Published on 06 Sep 2012 at 12:19
Today, there is no country in the world that completely lacks regulations on how money can be used in relation to election campaigns or politics in general (although in some countries this is limited to a ban on vote buying or on abuse of state resources in election campaigns).
However, this was not always the case. Many former colonies created few or no regulations on this issue after independence, with the first rules being put in place after the wave of democratization in the 1980s and 1990s (in Africa, Asia, Eastern Europe and Latin America). In some places the first rules are even newer than that, and a few countries in the Middle East and North Africa are currently introducing the first ever rules on these issues as a result of the recent “Arab Spring”.
There are also old democracies that have only recently introduced rules on campaign finance (Iceland and Finland are some examples of this), while some democracies still fight against the introduction of detailed rules (such as Sweden and Austria).
There are however some countries that have experimented with political finance regulations for a fairly long period. Three examples to be discussed here are the United Kingdom, the United States and a group of Latin American countries (Uruguay, Argentina and Costa Rica). These have all in some ways led the way regarding the regulation of money in the political systems (which does not necessarily mean that the system they use today are better than those in other countries).
In the United Kingdom, the first campaign spending limits were introduced in 1883. This was through the Corrupt Practices Act introduced by the Prime Minister William Gladstone. This law not only limited spending during election campaigns; it also banned activities such as the buying of food or drink for voters and limited the number of carriages that could be used to transport voters to the polling stations (note that only a limited number of people had the right to vote at that time, excluding all women and a majority of men).
This was however not the first rules to deal with political finance in the UK - legislation dating back to 1868 regulated electoral petitions relating to fraud, including vote buying, and as early as 1695 the first Corrupt Practices Act provided certain definition of corruption as related to elections. These laws did not fully remove campaign finance problems in the UK, as recent developments have shown (the current regulatory framework in the UK is a result of reforms dating back around ten years).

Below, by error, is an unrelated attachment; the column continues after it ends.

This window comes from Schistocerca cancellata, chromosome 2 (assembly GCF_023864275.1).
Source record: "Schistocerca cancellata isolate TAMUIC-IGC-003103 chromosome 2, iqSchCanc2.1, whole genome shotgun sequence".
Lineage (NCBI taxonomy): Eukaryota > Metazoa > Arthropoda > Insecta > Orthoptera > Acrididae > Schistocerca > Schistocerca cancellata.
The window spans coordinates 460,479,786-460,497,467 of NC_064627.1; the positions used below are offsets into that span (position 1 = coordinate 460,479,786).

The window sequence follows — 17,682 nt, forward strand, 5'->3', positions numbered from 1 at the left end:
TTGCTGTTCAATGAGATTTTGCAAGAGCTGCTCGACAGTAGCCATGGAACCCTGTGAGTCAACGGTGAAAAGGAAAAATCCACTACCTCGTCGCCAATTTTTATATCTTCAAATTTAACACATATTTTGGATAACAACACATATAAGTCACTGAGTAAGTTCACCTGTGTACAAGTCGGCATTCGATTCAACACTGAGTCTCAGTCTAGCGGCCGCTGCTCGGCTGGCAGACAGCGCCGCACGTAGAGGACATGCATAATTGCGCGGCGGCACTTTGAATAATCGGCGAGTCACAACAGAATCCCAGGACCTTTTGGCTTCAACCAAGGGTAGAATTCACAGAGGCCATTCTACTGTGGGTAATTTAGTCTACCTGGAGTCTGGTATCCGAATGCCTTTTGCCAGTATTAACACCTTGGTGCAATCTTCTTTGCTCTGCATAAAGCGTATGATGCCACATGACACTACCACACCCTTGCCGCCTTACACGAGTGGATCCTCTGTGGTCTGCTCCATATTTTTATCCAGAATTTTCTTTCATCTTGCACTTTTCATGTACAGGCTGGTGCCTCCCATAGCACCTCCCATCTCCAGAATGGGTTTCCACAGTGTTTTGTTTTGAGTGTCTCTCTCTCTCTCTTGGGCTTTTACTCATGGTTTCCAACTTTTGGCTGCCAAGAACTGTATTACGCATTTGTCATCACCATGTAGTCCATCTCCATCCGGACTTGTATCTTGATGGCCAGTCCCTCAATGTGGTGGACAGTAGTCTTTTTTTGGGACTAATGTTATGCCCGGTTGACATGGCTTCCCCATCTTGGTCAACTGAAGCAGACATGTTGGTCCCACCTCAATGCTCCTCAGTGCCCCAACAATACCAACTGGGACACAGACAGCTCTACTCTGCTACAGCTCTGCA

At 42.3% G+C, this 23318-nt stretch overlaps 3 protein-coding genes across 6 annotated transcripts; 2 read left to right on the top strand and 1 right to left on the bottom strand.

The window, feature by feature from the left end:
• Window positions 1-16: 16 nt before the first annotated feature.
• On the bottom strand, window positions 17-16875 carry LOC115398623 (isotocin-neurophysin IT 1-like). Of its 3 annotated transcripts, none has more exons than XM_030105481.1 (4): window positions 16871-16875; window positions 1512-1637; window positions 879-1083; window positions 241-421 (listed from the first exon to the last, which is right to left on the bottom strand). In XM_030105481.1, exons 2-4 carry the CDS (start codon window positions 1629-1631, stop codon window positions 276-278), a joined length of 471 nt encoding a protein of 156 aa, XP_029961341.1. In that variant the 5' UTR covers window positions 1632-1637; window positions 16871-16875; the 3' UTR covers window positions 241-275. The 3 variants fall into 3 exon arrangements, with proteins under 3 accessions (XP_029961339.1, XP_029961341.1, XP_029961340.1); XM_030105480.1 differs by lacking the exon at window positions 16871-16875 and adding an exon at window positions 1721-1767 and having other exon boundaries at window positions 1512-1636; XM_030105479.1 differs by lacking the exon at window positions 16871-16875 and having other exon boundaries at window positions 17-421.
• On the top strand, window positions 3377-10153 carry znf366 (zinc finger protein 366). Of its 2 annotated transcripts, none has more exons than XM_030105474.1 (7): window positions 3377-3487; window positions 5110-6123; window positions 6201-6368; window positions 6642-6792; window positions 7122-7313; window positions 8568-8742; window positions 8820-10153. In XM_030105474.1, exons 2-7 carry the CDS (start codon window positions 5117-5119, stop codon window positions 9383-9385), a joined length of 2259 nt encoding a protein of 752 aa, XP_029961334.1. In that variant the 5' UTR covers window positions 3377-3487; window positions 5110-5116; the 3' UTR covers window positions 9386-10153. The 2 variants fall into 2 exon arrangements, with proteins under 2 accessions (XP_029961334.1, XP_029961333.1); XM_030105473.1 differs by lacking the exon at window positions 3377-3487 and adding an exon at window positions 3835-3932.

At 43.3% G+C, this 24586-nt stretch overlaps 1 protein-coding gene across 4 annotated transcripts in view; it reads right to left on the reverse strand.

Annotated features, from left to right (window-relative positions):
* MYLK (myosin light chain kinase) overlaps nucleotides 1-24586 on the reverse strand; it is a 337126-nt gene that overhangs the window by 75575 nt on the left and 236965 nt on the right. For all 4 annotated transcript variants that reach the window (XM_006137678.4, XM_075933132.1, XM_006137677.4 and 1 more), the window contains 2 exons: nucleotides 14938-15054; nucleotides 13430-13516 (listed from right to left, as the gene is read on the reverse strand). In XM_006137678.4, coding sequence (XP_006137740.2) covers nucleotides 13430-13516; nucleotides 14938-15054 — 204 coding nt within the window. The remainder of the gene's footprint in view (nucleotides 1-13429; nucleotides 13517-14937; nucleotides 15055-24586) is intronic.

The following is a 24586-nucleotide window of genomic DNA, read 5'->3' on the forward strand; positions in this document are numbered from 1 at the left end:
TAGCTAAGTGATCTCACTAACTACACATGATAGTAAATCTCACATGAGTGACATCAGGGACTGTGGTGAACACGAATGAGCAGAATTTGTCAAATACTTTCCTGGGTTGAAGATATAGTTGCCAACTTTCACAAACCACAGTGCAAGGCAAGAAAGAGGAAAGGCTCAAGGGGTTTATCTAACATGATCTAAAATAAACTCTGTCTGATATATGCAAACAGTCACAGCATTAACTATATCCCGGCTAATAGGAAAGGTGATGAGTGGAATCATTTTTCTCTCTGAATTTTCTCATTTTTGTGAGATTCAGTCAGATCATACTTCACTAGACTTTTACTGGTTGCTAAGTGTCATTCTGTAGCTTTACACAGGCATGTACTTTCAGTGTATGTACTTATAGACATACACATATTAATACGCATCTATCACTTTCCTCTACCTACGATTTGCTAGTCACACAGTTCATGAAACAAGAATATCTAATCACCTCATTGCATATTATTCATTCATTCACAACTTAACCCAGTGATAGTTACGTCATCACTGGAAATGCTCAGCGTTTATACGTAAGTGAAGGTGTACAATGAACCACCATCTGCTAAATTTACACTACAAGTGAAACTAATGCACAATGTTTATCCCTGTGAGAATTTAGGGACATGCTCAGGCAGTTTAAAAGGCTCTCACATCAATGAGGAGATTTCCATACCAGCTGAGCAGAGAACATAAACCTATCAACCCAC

The first regulations on campaign finance also came in the United States in the 19th Century. Perhaps the first rule was a ban on election candidates forcing harbour workers to support them financially, introduced in 1867 through the Navy Appropriations Bill. A similar rule was introduced regarding all government employees in 1883.
The first main step in this area was taken through the Tillman Act in 1907, which banned direct campaign contributions from private companies (an issue that would be at the centre of attention again over 100 years later when the US Supreme Court reduced restrictions on corporate donations through the so-called Citizens United Ruling).
A number of additional laws were created in the 1920s to the 1940s, aimed at a phenomenon that when discussed in relation to many emerging democracies today is described as clientelistism (or neo-patrimonialism of you prefer), but which in the US at that time was known as “bossism”(since politics was run by “bosses” with close connections to criminal networks). Another big change in the regulatory system came as a result of the Watergate scandal in the 1970s (including the creation of the Federal Election Commission).
The Latin American countries mentioned in the introduction led the way regarding one particular form of political finance regulation, namely the use of financial support from the state to political parties. It is generally held that Uruguay started this general trend in 1928, followed by Costa Rica and Argentina in the 1950s. Not until 1959 was this type of assistance used in Europe, in what was then West Germany (the year after it was also introduced in Norway).
In contrast, direct public funding was not introduced in the United Kingdom until 1975, just two years before Nigeria. Also Venezuela and Nicaragua introduced public funding of political parties before the UK, with Mexico and Ecuador following soon afterwards.
Political finance regulations must be adjusted over time so that they are suited to the particular situation in each country at each point in time. This is clearly shown by the examples of countries that have been working with this issue for centuries. In this way, that some countries have started regulating these issues later than others does not necessarily place them at a great disadvantage.
The main difference lies often in how upset people become when they find out that financial rules (legal or societal) have been broken. Establishing a popular culture of rejecting political finance corruption is more a matter of building national citizenship than it is about formal regulations.
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